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A Rapid Increase In The USA In Utility Smart Meter Installations

U.S. Department of Energy logo We've all heard phrases such as "the smart grid" and "smart meters." What are they about? What's going on?

It's wise for consumers to familiarize yourself with the above phrases and new terminology. Change is coming to many homes and businesses. According to the U.S. Department of Energy, which defines the "smart grid" is:

"... a developing network of new technologies, equipment, and controls working together together to respond immediately to our 21st century demand for electricity."

That sounds beneficial and harmless enough. The new technologies and equipment include utility smart meters, or "advanced metering infrastructure" (AMI), as the industry calls them. The industry is replacing the old technology (e.g., analog utility meters) in both homes and businesses with new technology: smart meters.

Smart meter by Baltimore Gas and Electric. What makes these new meters smart? These devices do several things:

  1. Communicate two-ways via radio frequencies (e.g., wireless connections) between the customer and the service provider
  2. Have sufficient memory to store a customer's usage, as much as a year
  3. Store and transmit customers' energy consumption in digital format
  4. Transmit energy consumption to the service provider at regular intervals, as often as every 15 minutes

The service provider is the utility or private company that provides you with power; the company that sends you your monthly energy bill. The customer's energy consumption can include electricity, gas, or both. The "two way" connection is important because the device transmits usage, and staff at the service provider can query meters to retrieve data.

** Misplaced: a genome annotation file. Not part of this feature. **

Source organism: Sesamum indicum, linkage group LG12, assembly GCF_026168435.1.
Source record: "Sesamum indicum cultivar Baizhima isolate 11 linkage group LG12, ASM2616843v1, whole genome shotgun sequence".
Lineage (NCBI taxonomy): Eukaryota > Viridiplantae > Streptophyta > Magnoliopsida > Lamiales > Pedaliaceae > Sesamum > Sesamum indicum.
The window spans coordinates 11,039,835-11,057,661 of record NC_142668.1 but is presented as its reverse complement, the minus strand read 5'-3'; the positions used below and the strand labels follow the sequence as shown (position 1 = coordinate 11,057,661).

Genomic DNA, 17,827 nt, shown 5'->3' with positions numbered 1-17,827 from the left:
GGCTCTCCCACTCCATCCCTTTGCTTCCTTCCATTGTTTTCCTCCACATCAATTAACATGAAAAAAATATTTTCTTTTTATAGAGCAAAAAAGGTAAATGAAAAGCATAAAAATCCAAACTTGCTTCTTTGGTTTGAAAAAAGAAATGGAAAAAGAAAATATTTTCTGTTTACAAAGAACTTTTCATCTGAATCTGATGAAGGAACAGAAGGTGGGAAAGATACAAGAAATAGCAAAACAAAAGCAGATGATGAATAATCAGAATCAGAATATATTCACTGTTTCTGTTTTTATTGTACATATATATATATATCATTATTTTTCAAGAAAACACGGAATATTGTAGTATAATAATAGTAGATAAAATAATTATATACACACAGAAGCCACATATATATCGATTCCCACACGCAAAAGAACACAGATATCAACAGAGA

By August 2012, about 36 million smart meters had been installed in the USA. States with the highest number of smart meter installations -- the industry calls it "penetration" -- have penetration rates greater than 50% across all customer types: residential and businesses. In 2011, the states with penetration rates equal or greater than 50% included Alabama, Arizona, Delaware, Georgia, Idaho, Maine, and Texas. Another half-dozen states had penetration rates of 30% or more.

Penetration rates across all business sector since 2007:

Smart meter deployment in the USA from 2007 to 2011 by the U.S. Department of Energy

So, in 2011 about 23% of residential energy customers used smart meters. That's up from about 2% in 2007. That seems to be pretty fast growth. Experts expect this growth to continue.

There are several reasons for the growth. The frequently mentioned benefits for service providers are lower operating and maintenance costs. The service providers no longer have to send technicians monthly to your home or office to record the usage on your meter. Now, workers remotely at the service provider can collect customers' energy consumption real-time.

The benefits for consumers: you can better understand your energy usage, and (in theory) make changes accordingly to lower your consumption and costs. For example, a promotional video by Baltimore Gas and Electric (BGE) presents four benefits for consumers:

"1. Energy management tools
2. New rebate programs
3. Fewer estimated bills
4. Enhanced service restoration after an outage"

Previously, a service provider sometimes estimated your monthly bill based on past usage, when it didn't send a technician to read the usage on your meter. Given all of these benefits, everything sounds peachy with no problems. Well, not necessarily. An upcoming blog post will explore some of the issues associated with smart meters.


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Andre' Robinson

I just received the aforementioned "digital" meter in Maryland last week. Will be looking forward to your upcoming blog comments.

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